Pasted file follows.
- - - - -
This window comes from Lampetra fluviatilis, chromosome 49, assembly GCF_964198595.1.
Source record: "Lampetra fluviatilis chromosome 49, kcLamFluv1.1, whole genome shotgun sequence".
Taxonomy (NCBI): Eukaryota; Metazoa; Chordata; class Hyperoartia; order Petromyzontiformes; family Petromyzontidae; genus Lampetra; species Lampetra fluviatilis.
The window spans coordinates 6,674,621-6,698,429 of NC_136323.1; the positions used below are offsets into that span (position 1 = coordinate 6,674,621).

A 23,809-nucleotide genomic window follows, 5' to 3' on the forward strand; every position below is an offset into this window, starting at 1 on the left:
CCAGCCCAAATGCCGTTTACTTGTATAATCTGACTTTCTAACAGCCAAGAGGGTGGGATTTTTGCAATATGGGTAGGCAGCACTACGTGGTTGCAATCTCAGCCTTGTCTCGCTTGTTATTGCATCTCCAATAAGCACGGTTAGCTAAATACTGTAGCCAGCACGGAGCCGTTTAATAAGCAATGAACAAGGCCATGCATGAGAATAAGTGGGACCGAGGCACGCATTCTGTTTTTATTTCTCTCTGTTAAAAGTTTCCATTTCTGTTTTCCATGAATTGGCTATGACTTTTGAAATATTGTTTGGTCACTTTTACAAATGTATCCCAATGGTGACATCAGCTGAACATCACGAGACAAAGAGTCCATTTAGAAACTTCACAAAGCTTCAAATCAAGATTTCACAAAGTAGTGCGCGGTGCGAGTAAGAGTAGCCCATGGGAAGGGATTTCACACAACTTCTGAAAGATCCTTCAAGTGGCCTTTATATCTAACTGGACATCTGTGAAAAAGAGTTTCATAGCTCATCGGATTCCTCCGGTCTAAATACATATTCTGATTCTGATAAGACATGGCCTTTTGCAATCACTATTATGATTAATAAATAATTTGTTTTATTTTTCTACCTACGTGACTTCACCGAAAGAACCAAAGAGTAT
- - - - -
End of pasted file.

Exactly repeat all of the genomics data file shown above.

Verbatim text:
This window comes from Lampetra fluviatilis, chromosome 49, assembly GCF_964198595.1.
Source record: "Lampetra fluviatilis chromosome 49, kcLamFluv1.1, whole genome shotgun sequence".
Taxonomy (NCBI): Eukaryota; Metazoa; Chordata; class Hyperoartia; order Petromyzontiformes; family Petromyzontidae; genus Lampetra; species Lampetra fluviatilis.
The window spans coordinates 6,674,621-6,698,429 of NC_136323.1; the positions used below are offsets into that span (position 1 = coordinate 6,674,621).

A 23,809-nucleotide genomic window follows, 5' to 3' on the forward strand; every position below is an offset into this window, starting at 1 on the left:
CCAGCCCAAATGCCGTTTACTTGTATAATCTGACTTTCTAACAGCCAAGAGGGTGGGATTTTTGCAATATGGGTAGGCAGCACTACGTGGTTGCAATCTCAGCCTTGTCTCGCTTGTTATTGCATCTCCAATAAGCACGGTTAGCTAAATACTGTAGCCAGCACGGAGCCGTTTAATAAGCAATGAACAAGGCCATGCATGAGAATAAGTGGGACCGAGGCACGCATTCTGTTTTTATTTCTCTCTGTTAAAAGTTTCCATTTCTGTTTTCCATGAATTGGCTATGACTTTTGAAATATTGTTTGGTCACTTTTACAAATGTATCCCAATGGTGACATCAGCTGAACATCACGAGACAAAGAGTCCATTTAGAAACTTCACAAAGCTTCAAATCAAGATTTCACAAAGTAGTGCGCGGTGCGAGTAAGAGTAGCCCATGGGAAGGGATTTCACACAACTTCTGAAAGATCCTTCAAGTGGCCTTTATATCTAACTGGACATCTGTGAAAAAGAGTTTCATAGCTCATCGGATTCCTCCGGTCTAAATACATATTCTGATTCTGATAAGACATGGCCTTTTGCAATCACTATTATGATTAATAAATAATTTGTTTTATTTTTCTACCTACGTGACTTCACCGAAAGAACCAAAGAGTAT